Gender deconstruction will not only be inspirational for young female learners, but it will also be instrumental in shaping the outlook of the male counterparts towards them. Hence, female national icons like Benazir Bhutto, Fatima Jinnah, Rana Liaquat Ali Khan, Nida Tariq or Samina Baig could be included in the syllabus. International female figures such as Mother Teresa, Margaret Thatcher or Sheikh Hasina Wajid could become excellent content for reading. -Courtesy: The Express Tribune
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The country spread2017/06/24
Asha'ar Rehman

There is this gentleman who loves to be 'different' from others in pointing out the 'real' facts. In the wake of Pakistan's latest cricketing glory, he has typically drawn his followers' attention to a glaring ground reality. He says that while it is heartening to find all kinds of leaders in the country hailing the Champions Trophy victory, there are issues related to sports that need some urgent intervention.
In what would leave the more concerned - and not only the most nostalgic - wondering, one message doing the rounds connects the grand Oval crowning of the national side with the vanishing cricket grounds in Lahore. In particular, the focus is on the prime minister's constituency in the city that has been under so much pressure from the bulldozer in recent decades.
Some new facilities must have cropped up in place of the playing fields once buzzing with activity. But while the new inventions may be of use to many, the obliteration of the old leaves a gaping hole inside those whose aspirations and demands governments find too outdated and expansive to accommodate. They are not even considered worthy of a consolation prize. 
The story of the big city's growing disrespect for providing the revellers and general enthusiasts with open spaces has many angles. One particular dimension that the composition of this victorious national cricket side shows is how the smaller towns are coming up to fill the vacuum and to champion pursuits that were once the pride of towns which have - maybe - expanded a bit too much for their own leisure and comfort. It is all about space.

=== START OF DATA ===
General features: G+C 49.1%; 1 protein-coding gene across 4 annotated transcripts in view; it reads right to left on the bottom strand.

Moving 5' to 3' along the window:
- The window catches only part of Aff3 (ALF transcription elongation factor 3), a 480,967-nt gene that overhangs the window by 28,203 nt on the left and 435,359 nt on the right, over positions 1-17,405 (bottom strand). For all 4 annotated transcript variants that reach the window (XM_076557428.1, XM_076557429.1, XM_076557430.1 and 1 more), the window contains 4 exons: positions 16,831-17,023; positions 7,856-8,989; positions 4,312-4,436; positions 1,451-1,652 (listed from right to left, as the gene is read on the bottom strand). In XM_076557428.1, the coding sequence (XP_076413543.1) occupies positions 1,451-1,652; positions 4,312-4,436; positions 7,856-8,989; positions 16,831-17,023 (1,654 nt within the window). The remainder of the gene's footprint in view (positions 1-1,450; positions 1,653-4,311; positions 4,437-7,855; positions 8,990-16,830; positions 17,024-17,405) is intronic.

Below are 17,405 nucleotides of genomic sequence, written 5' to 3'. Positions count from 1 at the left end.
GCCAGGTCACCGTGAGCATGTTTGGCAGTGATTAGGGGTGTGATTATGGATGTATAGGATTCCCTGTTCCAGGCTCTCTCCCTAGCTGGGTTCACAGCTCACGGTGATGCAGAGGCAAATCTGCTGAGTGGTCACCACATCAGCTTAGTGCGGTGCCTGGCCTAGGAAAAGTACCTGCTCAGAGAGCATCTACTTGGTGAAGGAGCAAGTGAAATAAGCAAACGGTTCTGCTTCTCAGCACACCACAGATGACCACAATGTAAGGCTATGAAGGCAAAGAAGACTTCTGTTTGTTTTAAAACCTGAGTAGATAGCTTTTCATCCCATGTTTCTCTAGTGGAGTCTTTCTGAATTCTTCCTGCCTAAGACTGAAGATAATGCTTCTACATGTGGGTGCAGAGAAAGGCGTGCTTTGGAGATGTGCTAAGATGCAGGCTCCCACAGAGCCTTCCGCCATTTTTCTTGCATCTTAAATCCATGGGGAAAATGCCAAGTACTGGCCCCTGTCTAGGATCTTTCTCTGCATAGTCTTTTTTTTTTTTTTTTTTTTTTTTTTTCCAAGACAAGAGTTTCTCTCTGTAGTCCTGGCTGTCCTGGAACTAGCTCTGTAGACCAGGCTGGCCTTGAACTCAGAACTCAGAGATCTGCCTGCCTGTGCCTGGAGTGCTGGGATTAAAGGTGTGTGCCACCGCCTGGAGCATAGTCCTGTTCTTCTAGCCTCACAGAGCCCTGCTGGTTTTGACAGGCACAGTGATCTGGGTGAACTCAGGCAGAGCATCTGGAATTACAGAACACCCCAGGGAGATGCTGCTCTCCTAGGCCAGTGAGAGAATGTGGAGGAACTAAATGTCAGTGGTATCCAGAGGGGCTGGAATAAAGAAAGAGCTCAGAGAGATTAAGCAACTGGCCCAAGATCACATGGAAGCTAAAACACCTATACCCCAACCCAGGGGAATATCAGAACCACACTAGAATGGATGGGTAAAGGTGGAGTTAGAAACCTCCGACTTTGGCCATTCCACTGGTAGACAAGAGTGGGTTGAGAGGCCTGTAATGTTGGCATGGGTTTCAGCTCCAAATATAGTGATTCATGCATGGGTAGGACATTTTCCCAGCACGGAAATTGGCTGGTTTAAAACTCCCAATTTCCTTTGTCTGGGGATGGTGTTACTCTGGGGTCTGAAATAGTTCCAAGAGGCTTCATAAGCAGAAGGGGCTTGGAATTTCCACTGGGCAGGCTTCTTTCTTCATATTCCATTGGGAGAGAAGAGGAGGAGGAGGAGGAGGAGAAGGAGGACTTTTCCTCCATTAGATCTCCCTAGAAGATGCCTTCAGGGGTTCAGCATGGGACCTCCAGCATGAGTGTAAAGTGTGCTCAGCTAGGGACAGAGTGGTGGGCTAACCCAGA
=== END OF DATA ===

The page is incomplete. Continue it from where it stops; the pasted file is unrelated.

It is the exclusion of players from Lahore that is, sarcastically, credited for the national side's successful campaign at the Champions Trophy.
It is remarkable how people are comparing the rousing reception given to skipper Sarfraz Ahmed in Karachi with the welcome (or not) afforded to Hassan Ali, a bowler from a Gujranwala neighbourhood who won a couple of personal honours at the Champions Trophy. 
This is no fluke. There is a pattern to it. There are so many other small-town players in the cricket team whose performance confirm how they are competing with and regularly overtaking the more privileged boys from the big towns. Shadab Khan, Fakhar Zaman, Naeem Ashraf and before them players such as Mohammad Amir. 
It's been a gradual spread-unmasking talent in untapped lands. For many years, connoisseurs celebrated, with great pleasure, laidback Multan's late discovery: the ability to casually throw up a giant such as Inzamam-ul-Haq. Then sometime later - in fact many years later - Faisalabad came to the fore with names such as Saeed Ajmal, Mohammad Hafeez and of course Misbah-ul-Haq who had earlier played for Sargodha. 
If Multan and Faisalabad were growing modern towns on their own, often eclipsed by the pomp that big brother Lahore is so fond of generating around itself, there was the case of Sialkot. Sialkot, the city that is, is perhaps much more privileged than any other part of Pakistan in many ways. In the strict context of domestic cricket in the country, the name represents a kind of platform for players from areas living close to and under the long shadow of Lahore.